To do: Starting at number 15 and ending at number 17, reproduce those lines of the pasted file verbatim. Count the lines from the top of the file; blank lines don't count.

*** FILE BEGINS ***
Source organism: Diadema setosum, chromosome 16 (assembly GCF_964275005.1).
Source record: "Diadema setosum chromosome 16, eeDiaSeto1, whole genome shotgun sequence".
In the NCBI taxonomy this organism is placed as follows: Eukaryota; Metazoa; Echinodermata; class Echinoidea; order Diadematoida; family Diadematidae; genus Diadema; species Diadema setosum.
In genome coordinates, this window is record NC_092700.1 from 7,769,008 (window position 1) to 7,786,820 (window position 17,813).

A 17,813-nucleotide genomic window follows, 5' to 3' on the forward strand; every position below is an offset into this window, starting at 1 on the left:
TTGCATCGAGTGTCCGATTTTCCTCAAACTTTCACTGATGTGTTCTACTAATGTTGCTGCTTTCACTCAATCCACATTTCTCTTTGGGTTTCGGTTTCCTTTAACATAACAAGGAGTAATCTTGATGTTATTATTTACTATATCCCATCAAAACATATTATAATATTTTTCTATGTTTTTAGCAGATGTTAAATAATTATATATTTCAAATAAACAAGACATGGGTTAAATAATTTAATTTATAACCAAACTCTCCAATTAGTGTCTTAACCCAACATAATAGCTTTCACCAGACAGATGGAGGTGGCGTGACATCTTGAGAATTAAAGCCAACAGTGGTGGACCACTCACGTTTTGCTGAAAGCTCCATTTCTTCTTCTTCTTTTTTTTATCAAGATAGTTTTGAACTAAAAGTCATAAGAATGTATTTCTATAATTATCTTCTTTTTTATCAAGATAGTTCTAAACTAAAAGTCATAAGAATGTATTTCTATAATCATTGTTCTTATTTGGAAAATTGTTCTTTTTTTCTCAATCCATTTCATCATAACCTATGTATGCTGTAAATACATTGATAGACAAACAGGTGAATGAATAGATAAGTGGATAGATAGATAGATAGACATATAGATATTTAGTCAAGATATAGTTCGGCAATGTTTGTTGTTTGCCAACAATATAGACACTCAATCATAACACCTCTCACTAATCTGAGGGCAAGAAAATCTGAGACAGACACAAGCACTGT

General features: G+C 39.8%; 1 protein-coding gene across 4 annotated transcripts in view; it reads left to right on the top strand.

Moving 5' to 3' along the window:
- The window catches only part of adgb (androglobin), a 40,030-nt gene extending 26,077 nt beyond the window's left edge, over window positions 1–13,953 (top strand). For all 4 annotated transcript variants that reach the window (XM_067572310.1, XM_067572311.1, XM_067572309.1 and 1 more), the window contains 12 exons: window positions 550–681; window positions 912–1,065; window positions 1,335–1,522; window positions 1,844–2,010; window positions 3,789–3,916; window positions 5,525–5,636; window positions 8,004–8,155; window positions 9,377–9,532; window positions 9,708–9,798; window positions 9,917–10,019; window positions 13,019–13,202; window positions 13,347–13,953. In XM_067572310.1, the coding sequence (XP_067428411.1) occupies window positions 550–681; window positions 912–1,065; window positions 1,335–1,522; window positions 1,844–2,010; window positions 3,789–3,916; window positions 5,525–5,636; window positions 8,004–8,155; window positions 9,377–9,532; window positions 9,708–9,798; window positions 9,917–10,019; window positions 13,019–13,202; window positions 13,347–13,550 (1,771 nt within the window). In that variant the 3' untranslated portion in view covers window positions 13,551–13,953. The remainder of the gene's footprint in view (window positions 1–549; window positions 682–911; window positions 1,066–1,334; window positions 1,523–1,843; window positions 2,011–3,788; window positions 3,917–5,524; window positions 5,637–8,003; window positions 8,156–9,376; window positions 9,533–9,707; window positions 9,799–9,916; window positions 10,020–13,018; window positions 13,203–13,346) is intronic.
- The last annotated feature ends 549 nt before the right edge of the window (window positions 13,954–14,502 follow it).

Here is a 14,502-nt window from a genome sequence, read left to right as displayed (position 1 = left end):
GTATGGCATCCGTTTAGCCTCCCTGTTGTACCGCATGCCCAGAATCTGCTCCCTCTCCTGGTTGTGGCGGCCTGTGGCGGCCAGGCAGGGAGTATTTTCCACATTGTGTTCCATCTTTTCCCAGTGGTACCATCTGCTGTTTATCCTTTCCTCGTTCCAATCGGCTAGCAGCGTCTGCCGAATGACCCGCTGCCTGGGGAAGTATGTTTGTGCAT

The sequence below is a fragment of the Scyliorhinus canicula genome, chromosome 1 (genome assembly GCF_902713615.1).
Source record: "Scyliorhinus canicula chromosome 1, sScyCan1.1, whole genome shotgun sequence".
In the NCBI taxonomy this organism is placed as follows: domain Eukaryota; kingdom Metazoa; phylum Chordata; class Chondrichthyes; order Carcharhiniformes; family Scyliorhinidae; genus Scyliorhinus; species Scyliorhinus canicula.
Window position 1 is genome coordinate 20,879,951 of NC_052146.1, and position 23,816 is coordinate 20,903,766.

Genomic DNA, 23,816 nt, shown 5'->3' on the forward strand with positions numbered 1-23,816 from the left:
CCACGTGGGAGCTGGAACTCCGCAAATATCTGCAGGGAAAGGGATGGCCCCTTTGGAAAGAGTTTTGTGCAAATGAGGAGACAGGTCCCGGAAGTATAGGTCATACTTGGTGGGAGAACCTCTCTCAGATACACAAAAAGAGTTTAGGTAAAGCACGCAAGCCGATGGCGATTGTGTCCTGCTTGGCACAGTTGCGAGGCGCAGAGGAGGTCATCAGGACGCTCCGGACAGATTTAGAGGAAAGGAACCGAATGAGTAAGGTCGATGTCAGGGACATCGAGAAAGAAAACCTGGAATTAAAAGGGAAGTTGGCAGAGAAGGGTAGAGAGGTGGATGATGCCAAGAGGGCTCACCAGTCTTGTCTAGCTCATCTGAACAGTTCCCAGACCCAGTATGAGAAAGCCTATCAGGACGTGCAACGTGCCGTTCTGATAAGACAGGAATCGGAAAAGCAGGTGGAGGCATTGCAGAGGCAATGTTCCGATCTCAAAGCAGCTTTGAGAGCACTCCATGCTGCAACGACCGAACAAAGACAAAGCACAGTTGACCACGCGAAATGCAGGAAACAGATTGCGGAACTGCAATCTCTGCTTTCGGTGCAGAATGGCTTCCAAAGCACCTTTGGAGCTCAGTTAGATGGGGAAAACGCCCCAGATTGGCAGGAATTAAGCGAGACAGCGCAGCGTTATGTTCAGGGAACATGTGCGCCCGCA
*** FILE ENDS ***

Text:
In the NCBI taxonomy this organism is placed as follows: domain Eukaryota; kingdom Metazoa; phylum Chordata; class Chondrichthyes; order Carcharhiniformes; family Scyliorhinidae; genus Scyliorhinus; species Scyliorhinus canicula.
Window position 1 is genome coordinate 20,879,951 of NC_052146.1, and position 23,816 is coordinate 20,903,766.

Genomic DNA, 23,816 nt, shown 5'->3' on the forward strand with positions numbered 1-23,816 from the left: